Potential Dangers of Pomace Olive Oil: Cheaper is Not Always Better

During my mother’s most recent search for olive oil at a local gro­cer, she selected a cheaper option which she had never pur­chased before. This oil was shelved with dozens of other well-known, respectable olive oils, pack­aged in an attrac­tive glass bot­tle, adorned with a hearty olive tree and waver­ing Italian flag, and beneath it all, the mys­te­ri­ous label “pomace olive oil.”

Unsure of what this meant exactly, but pleased with the price and the promises of var­i­ous hype words and adver­tis­ing jar­gon, my mother made the buy. Later she real­ized she had pur­chased a lesser grade of olive oil which lacked the expected fla­vor of her usual EVOO.

The smell, taste and tex­ture of the imposter was noth­ing like extra vir­gin, and upon fur­ther inspec­tion and a quick con­sul­ta­tion of a num­ber of sources, we found out that my mother, as well as a great num­ber of other con­sumers com­plain­ing vehe­mently over the inter­net, had unwit­tingly pur­chased a bas­tardized prod­uct that was­n’t even olive oil — but some­thing called “olive pomace oil.”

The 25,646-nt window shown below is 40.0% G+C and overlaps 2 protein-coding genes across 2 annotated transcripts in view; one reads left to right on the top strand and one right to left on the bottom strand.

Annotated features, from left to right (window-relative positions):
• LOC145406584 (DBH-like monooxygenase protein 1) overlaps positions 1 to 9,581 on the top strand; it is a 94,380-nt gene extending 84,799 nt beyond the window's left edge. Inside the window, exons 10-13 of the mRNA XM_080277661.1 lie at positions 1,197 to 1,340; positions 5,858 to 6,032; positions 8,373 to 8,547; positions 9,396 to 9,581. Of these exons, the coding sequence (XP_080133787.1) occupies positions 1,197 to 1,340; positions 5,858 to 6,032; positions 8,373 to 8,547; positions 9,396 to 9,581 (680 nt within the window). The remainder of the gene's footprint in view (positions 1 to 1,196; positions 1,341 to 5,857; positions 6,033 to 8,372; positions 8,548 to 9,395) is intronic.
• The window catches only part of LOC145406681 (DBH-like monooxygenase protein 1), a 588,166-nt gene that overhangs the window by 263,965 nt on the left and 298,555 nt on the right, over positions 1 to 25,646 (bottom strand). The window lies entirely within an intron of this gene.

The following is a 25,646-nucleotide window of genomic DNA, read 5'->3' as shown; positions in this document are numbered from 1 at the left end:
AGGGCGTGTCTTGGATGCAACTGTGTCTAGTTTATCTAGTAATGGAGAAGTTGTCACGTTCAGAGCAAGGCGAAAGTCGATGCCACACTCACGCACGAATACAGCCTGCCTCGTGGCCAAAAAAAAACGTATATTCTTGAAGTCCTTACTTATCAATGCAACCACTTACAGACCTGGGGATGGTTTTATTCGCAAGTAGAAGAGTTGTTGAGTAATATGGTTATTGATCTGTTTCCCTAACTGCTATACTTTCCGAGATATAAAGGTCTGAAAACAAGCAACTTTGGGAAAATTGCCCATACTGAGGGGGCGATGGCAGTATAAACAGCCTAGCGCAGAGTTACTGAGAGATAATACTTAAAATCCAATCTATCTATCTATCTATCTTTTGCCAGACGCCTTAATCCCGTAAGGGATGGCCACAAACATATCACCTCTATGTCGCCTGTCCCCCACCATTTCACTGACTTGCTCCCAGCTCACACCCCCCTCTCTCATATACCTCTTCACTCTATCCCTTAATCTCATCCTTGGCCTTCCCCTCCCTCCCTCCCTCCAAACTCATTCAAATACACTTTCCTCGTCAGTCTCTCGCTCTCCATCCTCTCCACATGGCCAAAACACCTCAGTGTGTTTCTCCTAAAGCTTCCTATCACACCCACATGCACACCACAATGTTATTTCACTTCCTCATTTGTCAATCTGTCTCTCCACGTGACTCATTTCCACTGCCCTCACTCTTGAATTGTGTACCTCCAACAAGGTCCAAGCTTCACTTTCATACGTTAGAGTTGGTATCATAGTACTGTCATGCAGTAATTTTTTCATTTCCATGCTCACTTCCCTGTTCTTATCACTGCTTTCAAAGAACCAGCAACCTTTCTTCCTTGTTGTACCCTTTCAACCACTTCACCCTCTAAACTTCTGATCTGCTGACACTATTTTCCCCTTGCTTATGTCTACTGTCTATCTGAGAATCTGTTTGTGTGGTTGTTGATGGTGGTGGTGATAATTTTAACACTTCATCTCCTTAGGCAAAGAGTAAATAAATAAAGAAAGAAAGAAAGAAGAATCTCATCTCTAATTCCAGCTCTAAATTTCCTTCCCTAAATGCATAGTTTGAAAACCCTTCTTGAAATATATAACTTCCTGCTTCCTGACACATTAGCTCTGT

Further research revealed that the Spanish gov­ern­ment, noto­ri­ous for its strict reg­u­la­tion of olive oil prod­ucts, had tem­porar­ily banned the sale of this grade of olive oil in July, 2001.

I had never heard of pomace olive oil at all and after a quick sur­vey of friends and fam­ily, I found out that I was not alone. I was astounded by my own igno­rance of this prod­uct and that of the gen­eral pub­lic, espe­cially con­sid­er­ing the poten­tial dan­gers of con­sum­ing pomace oil from unreg­u­lated pro­duc­ers. So, just what is pomace olive oil, exactly?